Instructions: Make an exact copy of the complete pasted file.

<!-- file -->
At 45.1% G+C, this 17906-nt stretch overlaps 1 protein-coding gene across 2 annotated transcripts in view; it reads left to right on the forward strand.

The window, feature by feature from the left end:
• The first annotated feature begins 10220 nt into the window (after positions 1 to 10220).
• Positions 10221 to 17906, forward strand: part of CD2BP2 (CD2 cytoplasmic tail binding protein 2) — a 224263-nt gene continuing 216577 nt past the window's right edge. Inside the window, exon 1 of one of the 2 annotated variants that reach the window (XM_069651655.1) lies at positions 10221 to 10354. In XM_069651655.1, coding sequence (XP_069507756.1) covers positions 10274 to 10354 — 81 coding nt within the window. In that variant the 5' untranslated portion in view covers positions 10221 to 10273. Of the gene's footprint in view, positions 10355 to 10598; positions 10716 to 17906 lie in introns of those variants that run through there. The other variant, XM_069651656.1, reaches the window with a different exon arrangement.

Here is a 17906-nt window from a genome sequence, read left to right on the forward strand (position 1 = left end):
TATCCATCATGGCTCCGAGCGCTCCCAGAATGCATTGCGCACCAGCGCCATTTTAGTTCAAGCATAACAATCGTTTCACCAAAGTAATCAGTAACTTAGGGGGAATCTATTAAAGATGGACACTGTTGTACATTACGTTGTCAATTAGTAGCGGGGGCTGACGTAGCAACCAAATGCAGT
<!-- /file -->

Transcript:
At 45.1% G+C, this 17906-nt stretch overlaps 1 protein-coding gene across 2 annotated transcripts in view; it reads left to right on the forward strand.

The window, feature by feature from the left end:
• The first annotated feature begins 10220 nt into the window (after positions 1 to 10220).
• Positions 10221 to 17906, forward strand: part of CD2BP2 (CD2 cytoplasmic tail binding protein 2) — a 224263-nt gene continuing 216577 nt past the window's right edge. Inside the window, exon 1 of one of the 2 annotated variants that reach the window (XM_069651655.1) lies at positions 10221 to 10354. In XM_069651655.1, coding sequence (XP_069507756.1) covers positions 10274 to 10354 — 81 coding nt within the window. In that variant the 5' untranslated portion in view covers positions 10221 to 10273. Of the gene's footprint in view, positions 10355 to 10598; positions 10716 to 17906 lie in introns of those variants that run through there. The other variant, XM_069651656.1, reaches the window with a different exon arrangement.

Here is a 17906-nt window from a genome sequence, read left to right on the forward strand (position 1 = left end):
TATCCATCATGGCTCCGAGCGCTCCCAGAATGCATTGCGCACCAGCGCCATTTTAGTTCAAGCATAACAATCGTTTCACCAAAGTAATCAGTAACTTAGGGGGAATCTATTAAAGATGGACACTGTTGTACATTACGTTGTCAATTAGTAGCGGGGGCTGACGTAGCAACCAAATGCAGT